Civil forfeiture is an underhanded way the government can take citizens’ money without even charging them with a crime. And it’s even worse than federal agencies seizing small business owners’ bank accounts… police officers can also take cash away from unlucky travelers under this allowance or evict the parents of a child involved in drugs.

Many of these cases are actually brought against the property seized, not the owner of the property – which have fewer protections under the law. “Under civil forfeiture laws, your property is guilty until you prove it innocent.”

Most police departments get to keep a portion or all of the money they seize, and many can spend it however they like. In a public hearing, one officer called their forfeiture money “pennies from heaven” that their department uses to buy “toys.”

A recent article in the New York Timesdescribed how the city attorney of Las Cruces, New Mexico offered police officers a veritable “wish list” of items the city wanted:

The seminars offered police officers some useful tips on seizing property from suspected criminals. Don’t bother with jewelry (too hard to dispose of) and computers (“everybody’s got one already”), the experts counseled. Do go after flat screen TVs, cash and cars. Especially nice cars.

In one seminar, captured on video in September, Harry S. Connelly Jr., the city attorney of Las Cruces, N.M., called them “little goodies.” And then Mr. Connelly described how officers in his jurisdiction could not wait to seize one man’s “exotic vehicle” outside a local bar.

“A guy drives up in a 2008 Mercedes, brand new,” he explained. “Just so beautiful, I mean, the cops were undercover and they were just like ‘Ahhhh.’ And he gets out and he’s just reeking of alcohol. And it’s like, ‘Oh, my goodness, we can hardly wait.’ ”


Anyone who is concerned about self-governance and government overreach, should hate dislike civil forfeiture laws.  The policehave the right to do this even if the owner is not charged with a crime.  These laws give police and cities, of course, a huge profit incentive since forfeiture revenue benefits their bottom lines.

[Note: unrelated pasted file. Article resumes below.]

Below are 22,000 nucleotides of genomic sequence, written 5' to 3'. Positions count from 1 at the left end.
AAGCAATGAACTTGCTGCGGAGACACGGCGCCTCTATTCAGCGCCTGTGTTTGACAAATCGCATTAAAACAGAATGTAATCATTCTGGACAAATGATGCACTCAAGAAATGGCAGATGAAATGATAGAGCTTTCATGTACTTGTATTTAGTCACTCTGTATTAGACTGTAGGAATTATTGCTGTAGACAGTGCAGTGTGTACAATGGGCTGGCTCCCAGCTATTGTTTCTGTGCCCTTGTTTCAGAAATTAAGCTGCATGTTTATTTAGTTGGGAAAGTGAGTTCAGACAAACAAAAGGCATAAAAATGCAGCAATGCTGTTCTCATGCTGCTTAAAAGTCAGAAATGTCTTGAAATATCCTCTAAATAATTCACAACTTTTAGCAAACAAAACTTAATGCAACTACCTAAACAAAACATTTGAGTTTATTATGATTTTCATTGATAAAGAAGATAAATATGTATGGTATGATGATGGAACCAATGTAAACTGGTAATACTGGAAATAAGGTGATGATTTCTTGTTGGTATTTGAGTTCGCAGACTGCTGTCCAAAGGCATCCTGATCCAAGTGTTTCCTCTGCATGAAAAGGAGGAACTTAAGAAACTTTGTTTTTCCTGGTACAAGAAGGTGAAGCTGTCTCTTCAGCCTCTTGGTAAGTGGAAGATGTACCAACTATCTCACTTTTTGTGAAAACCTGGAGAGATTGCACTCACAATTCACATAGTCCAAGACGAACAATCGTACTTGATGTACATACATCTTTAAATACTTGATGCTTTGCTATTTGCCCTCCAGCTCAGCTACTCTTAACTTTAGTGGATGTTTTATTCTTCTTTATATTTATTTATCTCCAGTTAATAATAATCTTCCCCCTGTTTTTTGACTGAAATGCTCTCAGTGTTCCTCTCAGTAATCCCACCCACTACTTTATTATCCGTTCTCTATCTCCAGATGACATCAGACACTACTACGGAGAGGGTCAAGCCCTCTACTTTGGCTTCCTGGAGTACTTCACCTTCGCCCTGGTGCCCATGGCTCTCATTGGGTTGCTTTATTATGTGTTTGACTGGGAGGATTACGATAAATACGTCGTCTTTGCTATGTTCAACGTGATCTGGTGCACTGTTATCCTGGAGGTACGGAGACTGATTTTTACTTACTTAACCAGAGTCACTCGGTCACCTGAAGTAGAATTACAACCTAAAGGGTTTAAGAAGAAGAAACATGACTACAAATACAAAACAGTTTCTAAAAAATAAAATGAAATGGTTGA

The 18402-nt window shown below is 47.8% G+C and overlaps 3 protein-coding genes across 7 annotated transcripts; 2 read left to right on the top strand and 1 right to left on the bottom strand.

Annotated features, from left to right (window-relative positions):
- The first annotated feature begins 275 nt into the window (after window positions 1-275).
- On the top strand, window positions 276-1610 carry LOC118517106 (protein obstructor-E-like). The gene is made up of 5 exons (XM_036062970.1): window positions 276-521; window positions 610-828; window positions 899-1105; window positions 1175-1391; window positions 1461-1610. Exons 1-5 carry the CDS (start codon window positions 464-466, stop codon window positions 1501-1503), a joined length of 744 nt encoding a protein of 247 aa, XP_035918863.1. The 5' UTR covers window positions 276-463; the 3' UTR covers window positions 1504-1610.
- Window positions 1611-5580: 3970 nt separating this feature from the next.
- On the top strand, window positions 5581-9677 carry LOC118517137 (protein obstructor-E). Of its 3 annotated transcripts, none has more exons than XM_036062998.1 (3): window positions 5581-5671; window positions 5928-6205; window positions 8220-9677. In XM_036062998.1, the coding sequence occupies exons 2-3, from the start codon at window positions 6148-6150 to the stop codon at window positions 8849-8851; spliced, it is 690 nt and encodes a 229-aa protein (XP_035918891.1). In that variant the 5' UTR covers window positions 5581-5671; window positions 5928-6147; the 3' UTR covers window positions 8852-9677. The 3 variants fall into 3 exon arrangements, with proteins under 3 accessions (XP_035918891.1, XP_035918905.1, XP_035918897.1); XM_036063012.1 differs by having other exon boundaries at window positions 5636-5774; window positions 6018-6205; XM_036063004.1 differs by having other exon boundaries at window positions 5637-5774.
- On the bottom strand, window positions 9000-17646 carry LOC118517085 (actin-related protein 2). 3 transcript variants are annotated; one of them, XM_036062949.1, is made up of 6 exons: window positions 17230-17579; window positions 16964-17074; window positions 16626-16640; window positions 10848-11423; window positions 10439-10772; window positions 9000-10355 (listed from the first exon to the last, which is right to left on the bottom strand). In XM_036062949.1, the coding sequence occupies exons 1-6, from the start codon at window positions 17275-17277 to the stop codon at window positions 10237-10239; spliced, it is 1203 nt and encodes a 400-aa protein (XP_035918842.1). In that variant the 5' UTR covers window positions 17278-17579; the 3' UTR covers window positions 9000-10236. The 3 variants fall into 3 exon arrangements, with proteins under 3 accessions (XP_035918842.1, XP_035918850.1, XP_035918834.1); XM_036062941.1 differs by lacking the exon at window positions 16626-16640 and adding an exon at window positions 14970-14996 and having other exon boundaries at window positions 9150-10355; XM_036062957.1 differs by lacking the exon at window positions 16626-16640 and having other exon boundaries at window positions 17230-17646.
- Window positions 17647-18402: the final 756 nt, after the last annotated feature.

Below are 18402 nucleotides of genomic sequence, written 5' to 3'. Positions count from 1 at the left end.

This should stop, and fast.  It’s government theft, no more… no less.  The practice is not about public safety.  It’s about padding the city coffers.

Hat Tip: New York Times

About The Author

Mark was a co-founder of the Tea Party Patriots, and served as the national coordinator. He left the organization to work more broadly on expanding the self-governance movement beyond the partisan divide. Mark appears regularly on television in outlets as diverse as MSNBC, ABC, NBC, Fox News, CNN, Bloomberg, Fox Business and the BBC. He’s highly sought after for the tea party perspective from print and electronic media outlets, from the Wall Street Journal, New York Times, L.A. Times, Washington Examiner, Politico and the The Hill. Mark blogs at, and his opinion editorials regularly run in many of the leading political newspapers both on and offline. Mark has a BA in English from San Diego State University and graduated with honors from University of the Pacific, McGeorge School of Law in 1988. He practiced real estate and business law for almost a decade. For the last eleven years of his legal career he specialized in Internet advertising law. When not fighting for the future of our nation, Mark is an avid horseman, and lives in rural northern California with his wife Patty and two children.

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